“I refer to the Whitman who told us that the duty of the poet was ‘to cheer up slaves and horrify despots,’ who spoke for the ‘rights of them the others are down upon.’ The Whitman who proclaimed: ‘Through me many long-dumb voices.’

Japanese haiku poet Basho: here.

8 thoughts on “Poetry and politics in the USA

  1. Posted by: “lilgeorgiehas2go” lilgeorgiehas2go@yahoo.com
    Mon Feb 4, 2008 6:18 am (PST)

    Bush legacy: Setting a standard in fear-mongering

    Richard A. Clarke is former head of counterterrorism at the National Security Council

    When I left the Bush administration in 2003, it was clear to me that its strategy for defeating terrorism was leaving our nation more vulnerable and our people in a perilous place. Not only did its policies misappropriate resources, weaken the moral standing of America, and threaten long-standing legal and constitutional provisions, but the president also employed misleading and reckless rhetoric to perpetuate his agenda.

    This week’s State of the Union proved nothing has changed.

    Besides overstating successes in Afghanistan, painting a rosy future for Iraq, and touting unfinished domestic objectives, he again used his favorite tactic – fear – as a tool to scare Congress and the American people. On one issue in particular – FISA (Foreign Intelligence Surveillance Act) – the president misconstrued the truth and manipulated the facts.

    Let me be clear: Our ability to track and monitor terrorists overseas would not cease should the Protect America Act expire. If this were true, the president would not threaten to terminate any temporary extension with his veto pen. All surveillance currently occurring would continue even after legislative provisions lapsed because authorizations issued under the act are in effect up to a full year.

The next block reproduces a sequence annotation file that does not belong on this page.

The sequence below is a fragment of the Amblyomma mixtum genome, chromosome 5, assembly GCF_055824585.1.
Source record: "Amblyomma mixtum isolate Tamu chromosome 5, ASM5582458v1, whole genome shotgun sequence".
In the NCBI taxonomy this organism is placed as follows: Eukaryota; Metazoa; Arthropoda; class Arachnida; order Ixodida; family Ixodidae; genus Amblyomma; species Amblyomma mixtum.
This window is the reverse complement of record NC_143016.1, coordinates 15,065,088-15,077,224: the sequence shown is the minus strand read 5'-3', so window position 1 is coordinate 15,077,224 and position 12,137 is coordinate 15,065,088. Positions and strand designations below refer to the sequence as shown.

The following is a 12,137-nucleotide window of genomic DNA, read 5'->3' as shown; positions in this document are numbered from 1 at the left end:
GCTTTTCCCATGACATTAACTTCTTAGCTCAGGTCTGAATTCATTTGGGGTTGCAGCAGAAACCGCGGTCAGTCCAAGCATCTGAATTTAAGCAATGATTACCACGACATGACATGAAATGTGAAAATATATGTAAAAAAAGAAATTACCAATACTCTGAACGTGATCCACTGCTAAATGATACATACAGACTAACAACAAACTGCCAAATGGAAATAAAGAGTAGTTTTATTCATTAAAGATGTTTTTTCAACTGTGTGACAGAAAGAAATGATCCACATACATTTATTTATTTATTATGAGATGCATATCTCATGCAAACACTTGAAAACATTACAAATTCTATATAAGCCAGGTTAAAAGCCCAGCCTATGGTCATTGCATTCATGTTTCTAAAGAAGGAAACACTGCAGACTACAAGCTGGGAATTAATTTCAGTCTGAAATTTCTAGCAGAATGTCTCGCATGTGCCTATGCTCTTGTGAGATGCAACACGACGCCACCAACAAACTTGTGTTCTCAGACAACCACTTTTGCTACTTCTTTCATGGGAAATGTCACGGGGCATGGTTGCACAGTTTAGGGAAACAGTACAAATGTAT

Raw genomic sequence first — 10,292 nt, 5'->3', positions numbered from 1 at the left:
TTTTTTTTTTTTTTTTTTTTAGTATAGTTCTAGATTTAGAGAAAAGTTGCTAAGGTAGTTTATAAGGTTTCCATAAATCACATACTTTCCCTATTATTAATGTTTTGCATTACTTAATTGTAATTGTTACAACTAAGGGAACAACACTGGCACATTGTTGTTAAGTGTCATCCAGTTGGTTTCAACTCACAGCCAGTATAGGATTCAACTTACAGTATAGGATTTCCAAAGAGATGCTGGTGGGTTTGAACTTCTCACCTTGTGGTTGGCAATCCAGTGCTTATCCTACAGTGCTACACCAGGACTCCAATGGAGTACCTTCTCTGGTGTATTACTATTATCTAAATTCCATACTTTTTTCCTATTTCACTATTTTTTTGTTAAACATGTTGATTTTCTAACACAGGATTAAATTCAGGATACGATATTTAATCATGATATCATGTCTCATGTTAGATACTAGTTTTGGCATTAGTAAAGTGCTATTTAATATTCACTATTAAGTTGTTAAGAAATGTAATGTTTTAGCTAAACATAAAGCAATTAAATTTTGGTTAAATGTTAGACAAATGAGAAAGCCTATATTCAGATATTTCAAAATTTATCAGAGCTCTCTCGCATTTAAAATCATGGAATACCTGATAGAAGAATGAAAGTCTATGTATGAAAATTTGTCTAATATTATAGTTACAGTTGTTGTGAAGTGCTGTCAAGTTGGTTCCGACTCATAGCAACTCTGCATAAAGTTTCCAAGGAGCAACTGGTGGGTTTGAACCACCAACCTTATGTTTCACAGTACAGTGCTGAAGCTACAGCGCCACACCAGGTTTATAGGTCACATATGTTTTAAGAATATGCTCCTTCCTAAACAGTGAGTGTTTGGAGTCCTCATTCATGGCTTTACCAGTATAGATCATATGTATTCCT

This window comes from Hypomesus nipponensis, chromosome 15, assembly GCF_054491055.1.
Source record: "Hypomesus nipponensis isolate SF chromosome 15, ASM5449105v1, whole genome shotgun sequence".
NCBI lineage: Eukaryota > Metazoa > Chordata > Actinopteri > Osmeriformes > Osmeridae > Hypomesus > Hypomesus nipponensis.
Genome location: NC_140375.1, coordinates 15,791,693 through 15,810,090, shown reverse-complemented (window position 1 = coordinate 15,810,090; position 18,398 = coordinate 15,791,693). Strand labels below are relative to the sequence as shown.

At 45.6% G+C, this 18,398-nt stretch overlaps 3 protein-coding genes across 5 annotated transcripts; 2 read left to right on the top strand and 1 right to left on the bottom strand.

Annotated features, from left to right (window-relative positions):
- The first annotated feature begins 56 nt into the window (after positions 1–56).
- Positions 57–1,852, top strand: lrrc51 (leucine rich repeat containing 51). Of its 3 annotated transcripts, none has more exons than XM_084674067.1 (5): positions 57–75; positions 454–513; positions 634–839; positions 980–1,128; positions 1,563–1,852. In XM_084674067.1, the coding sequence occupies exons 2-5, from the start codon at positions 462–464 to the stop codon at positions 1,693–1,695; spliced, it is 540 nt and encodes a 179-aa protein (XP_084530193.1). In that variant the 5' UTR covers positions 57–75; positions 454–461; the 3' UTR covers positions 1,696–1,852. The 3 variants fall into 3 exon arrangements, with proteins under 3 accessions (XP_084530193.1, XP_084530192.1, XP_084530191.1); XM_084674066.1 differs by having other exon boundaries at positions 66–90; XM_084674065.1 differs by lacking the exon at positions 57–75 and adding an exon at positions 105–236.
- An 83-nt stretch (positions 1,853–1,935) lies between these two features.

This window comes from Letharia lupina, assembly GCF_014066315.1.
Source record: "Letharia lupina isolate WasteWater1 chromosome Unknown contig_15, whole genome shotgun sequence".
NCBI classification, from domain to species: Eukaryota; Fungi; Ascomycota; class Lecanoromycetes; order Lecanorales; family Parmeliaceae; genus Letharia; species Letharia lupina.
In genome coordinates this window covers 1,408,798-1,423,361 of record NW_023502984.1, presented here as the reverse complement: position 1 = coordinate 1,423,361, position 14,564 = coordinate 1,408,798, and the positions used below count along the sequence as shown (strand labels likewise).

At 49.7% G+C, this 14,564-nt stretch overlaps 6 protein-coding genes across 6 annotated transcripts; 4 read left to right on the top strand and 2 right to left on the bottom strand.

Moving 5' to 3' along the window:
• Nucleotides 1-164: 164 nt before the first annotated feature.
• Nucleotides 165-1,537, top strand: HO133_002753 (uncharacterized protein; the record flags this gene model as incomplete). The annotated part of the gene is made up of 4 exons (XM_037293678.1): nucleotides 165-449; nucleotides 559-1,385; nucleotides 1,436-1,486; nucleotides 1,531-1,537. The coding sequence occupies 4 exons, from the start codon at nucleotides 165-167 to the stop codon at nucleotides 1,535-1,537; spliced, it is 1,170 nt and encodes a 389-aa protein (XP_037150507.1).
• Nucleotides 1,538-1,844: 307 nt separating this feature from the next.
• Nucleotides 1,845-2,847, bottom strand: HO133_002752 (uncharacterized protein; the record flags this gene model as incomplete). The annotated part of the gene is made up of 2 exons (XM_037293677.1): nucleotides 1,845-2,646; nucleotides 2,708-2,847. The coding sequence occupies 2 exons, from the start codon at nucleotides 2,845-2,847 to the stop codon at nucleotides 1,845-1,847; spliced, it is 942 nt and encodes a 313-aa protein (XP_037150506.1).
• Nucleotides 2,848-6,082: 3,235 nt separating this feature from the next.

Simply put, it was wrong for the president to suggest that warrants issued in compliance with FISA would suddenly evaporate with congressional inaction. Instead – even though Congress extended the Protect America Act by two weeks – he is using the existence of the sunset provision to cast his political opponents in a negative light.

    For this president, fear is an easier political tactic than compromise.

    With FISA, he is attempting to rattle Congress into hastily expanding his own executive powers at the expense of civil liberties and constitutional protections.

    I spent most of my career in government fighting to protect this country in order to defend these very rights. And I know every member of Congress – whether Democrat or Republican – holds public office in the same pursuit.

    That is why in 2001, I presented this president with a comprehensive analysis regarding the threat from al-Qaeda. It was obvious to me then – and remains a fateful reality now – that this enemy sought to attack our country. Then, the president ignored the warnings and played down the threats.

    Ironically, it is the fear from these extremely real threats that the president today uses as a wedge in a vast and partisan political game. This is – and has been – a very reckless way to pursue the very ominous dangers our country faces. And once again, during the current debate over FISA, he continues to place political objectives above the practical steps needed to defeat this threat.

    In these still treacherous times, we can’t afford to have a president who leads by manipulating emotions with fear, flaunting the law, or abusing the very inalienable rights endowed to us by the Constitution. Though 9/11 changed the prism through which we view surveillance and intelligence, it did not in any way change the effectiveness of FISA to allow us to track and monitor our enemies. FISA has and still works as the most valuable mechanism for monitoring our enemies.